• [0071]
    In FIG. 18, the structure is shown with the Safire resist layer 524 removed, preferably through a developer etch where a suitable solvent is used that will remove the Safire resist layer 524 but will not affect the photoresist layer 520. This once again reveals the “window” in the structure 500, exposing the substrate 510, carbon layer 506, and CoFe layer 522, and the ELG 519.
  • [0072]
    Now referring to FIG. 19, a non-magnetic metallic layer 526 is formed above and around the pole structure at the 2nd Flare as shown in the 2nd Flare view. As can be seen in the ABS view, the photoresist layer 520 is not plated with the non-magnetic layer 526. The non-magnetic metallic layer 526 is preferably formed through electroplating, but any technique known in the relevant art may be used to plate the pole structure with the non-magnetic metallic layer 526. Note that in this configuration, the carbon layer 506 at the 2nd Flare view is preferably left intact to magnetically increase the separation of the write pole and the shield. This is a design for a particular configuration that will minimize effective field leakage from write pole to shield. The secondary plated flare point has magnetic material plated on the bottom and side but not on the top. Other configurations are also contemplated. For example, after the optional RIE removing the SiOxNy layer 518, another RIE step is used to remove the carbon layer 506. With carbon layer 506 removed, plating of the magnetic layer would be at the bottom, side, and top. With this design, an effective write field “funnel” to the secondary flare point from four sides is created, thereby maximizing effective field conduction. In addition, the non-magnetic metallic layer 526 may be formed above the ELG 519.
  • [0073]
    FIG. 20 shows the photoresist layer (520, FIG. 19) removed, through a technique known in the relevant art, such as a NMP strip, preferably applied hot, or a RIE strip, or a combination of techniques.
  • [0074]
    In FIG. 21, if an optional WELG is formed during the photo layer 520 and subsequent processing, a photoresist layer 528 is formed over the ABS and 2nd Flare points of the pole structure, but leaving portions of the pole structure uncovered near the back end 540 of the pole structure and the front end 542 of the pole structure. The photoresist layer 528 is applied using techniques known to those skilled in the relevant art. This placement of the photoresist layer 528 allows for defining the WELG to take place without affecting the pole structure near the ABS or 2nd Flare points. In addition, portions of the ELG 519 may have photoresist layer 528 formed thereon, thereby defining isolated shapes near the middle of each portion of the ELG 519 (shown as small circles in FIG. 21).
  • [0075]
    Now referring to FIG. 22, the seed layer 514 and the SiOxNy layer 518 may be removed from all the surfaces of the structure 500 except those covered by the photoresist layer (528, FIG. 21) by ion milling to transfer the optional WELG 519 into the seed layer 514. This results in the structure appearing as it does in FIG. 22, with the secondary flare point self-aligned to the WELG 519. 22, with patches of seed layer 514 and SiOxNy layer 518 appearing near the back end 540 of the pole structure and near the ABS and 2nd Flare points. As can be seen in the ABS and 2nd Flare views, the pole structure is quite different at each point in this embodiment, with the pole structure at the 2nd Flare point having more material. As shown in FIG. 22, the photoresist layer (528, FIG. 21) may also be removed from the ELG 519, thereby exposing the SiOxNy layer 518 and the non-magnetic metallic layer 526 now formed into shapes as defined by the now removed photoresist layer (528, FIG. 21).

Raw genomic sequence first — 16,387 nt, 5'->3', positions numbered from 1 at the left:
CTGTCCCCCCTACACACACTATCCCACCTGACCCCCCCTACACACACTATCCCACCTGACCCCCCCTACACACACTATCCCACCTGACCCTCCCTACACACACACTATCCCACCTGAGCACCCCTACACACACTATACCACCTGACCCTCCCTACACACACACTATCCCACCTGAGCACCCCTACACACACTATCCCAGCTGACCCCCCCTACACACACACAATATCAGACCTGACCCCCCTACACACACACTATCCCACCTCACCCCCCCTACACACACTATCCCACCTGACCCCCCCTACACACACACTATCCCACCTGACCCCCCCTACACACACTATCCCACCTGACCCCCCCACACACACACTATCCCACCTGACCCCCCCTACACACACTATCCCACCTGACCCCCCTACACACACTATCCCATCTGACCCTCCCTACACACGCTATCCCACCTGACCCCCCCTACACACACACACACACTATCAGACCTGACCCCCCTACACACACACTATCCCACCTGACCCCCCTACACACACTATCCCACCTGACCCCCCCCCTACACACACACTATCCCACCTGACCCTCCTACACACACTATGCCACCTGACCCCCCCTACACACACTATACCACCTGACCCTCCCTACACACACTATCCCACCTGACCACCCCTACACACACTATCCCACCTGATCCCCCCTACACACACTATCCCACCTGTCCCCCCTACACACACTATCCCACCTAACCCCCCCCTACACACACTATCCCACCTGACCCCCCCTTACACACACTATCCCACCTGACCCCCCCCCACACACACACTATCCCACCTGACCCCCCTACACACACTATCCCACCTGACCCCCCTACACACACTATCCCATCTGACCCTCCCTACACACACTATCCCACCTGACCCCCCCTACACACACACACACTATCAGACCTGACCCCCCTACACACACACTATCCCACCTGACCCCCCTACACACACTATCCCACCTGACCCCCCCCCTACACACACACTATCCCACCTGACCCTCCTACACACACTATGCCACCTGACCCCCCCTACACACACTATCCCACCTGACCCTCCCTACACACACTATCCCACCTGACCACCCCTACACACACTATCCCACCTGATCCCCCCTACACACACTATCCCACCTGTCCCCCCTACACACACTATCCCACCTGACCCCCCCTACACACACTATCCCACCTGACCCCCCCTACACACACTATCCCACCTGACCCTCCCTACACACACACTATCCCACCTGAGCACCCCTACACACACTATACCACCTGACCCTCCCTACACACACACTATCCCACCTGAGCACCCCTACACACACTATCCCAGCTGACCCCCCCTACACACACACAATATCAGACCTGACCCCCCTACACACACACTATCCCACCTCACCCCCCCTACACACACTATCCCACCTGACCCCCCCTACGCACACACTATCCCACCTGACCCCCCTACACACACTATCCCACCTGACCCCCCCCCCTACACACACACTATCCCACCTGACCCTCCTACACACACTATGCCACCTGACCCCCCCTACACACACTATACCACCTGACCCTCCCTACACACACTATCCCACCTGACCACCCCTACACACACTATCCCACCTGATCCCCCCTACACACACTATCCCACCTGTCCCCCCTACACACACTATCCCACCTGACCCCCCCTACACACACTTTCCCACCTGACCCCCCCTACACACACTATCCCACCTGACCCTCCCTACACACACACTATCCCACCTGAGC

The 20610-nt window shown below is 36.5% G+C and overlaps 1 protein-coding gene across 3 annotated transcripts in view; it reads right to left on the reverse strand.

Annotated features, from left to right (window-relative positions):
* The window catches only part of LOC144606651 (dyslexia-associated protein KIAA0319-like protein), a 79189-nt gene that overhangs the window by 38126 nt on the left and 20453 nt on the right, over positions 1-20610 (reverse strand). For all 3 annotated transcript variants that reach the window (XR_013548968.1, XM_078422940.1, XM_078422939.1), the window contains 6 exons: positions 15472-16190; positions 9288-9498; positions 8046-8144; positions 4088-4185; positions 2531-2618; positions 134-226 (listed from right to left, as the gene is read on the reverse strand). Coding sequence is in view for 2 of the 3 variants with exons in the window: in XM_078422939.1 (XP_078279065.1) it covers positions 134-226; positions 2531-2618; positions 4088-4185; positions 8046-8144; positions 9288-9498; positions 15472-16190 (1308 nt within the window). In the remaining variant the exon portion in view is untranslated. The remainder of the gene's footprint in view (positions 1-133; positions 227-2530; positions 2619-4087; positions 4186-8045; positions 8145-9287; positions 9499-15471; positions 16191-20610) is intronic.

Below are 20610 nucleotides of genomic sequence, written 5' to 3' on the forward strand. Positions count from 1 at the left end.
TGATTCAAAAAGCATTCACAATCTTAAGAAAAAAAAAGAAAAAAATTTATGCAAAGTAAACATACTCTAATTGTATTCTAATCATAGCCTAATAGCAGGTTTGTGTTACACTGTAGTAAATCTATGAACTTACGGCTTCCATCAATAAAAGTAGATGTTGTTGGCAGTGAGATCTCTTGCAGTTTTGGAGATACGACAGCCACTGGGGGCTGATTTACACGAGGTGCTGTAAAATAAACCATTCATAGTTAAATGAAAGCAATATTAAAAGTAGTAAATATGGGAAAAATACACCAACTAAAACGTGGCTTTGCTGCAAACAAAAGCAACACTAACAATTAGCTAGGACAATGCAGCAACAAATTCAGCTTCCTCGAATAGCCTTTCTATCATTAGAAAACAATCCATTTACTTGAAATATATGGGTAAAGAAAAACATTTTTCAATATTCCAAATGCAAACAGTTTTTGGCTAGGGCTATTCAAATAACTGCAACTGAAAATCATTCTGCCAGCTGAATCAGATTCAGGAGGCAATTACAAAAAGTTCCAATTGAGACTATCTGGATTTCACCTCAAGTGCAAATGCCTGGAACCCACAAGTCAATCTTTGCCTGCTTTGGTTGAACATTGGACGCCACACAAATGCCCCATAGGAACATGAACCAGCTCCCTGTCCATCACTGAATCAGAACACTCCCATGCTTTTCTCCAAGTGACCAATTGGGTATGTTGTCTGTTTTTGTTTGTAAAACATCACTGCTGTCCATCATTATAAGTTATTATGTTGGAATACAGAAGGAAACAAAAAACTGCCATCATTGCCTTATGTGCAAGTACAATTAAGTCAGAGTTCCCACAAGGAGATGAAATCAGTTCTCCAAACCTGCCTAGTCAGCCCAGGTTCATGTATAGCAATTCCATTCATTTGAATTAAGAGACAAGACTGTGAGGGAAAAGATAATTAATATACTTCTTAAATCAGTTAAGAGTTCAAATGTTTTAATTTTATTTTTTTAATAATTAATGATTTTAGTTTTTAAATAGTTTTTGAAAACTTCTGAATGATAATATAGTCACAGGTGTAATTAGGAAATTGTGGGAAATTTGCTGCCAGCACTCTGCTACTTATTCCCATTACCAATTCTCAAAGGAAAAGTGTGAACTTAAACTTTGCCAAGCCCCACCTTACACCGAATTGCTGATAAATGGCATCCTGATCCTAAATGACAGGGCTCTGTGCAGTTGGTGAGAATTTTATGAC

• [0076]
    In FIG. 23, an alumina layer 530 is shown coating all surfaces of the structure 500. This alumina layer 530 may be applied through atomic layer deposition (ALD) or through any other technique known to those skilled in the relevant art. After the alumina is deposited, an ion mill 532 step is done to pattern the alumina on the side of the write pole and expose the the carbon layer 506 at the ABS view. In addition to removing the alumina layer 530 above these structures, the ion mill 532 will also remove the SiOxNy layer 518 above the carbon layer 506.
  • [0077]
    FIG. 24 shows the structure 500 after another process has occurred. Specifically, the exposed carbon layer 506 is removed with a technique known to those skilled in the relevant art, such as RIE and possibly a wet etch. This results in the structure 500 as it appears in the ABS view, where the side walls of the pole structure still intact, but the carbon layer 506 removed. As can be seen in the ABS view and the Top Down view, closer to the front end 542 of the pole structure, a very thin SiOxNy layer 518 still surrounds the pole structure.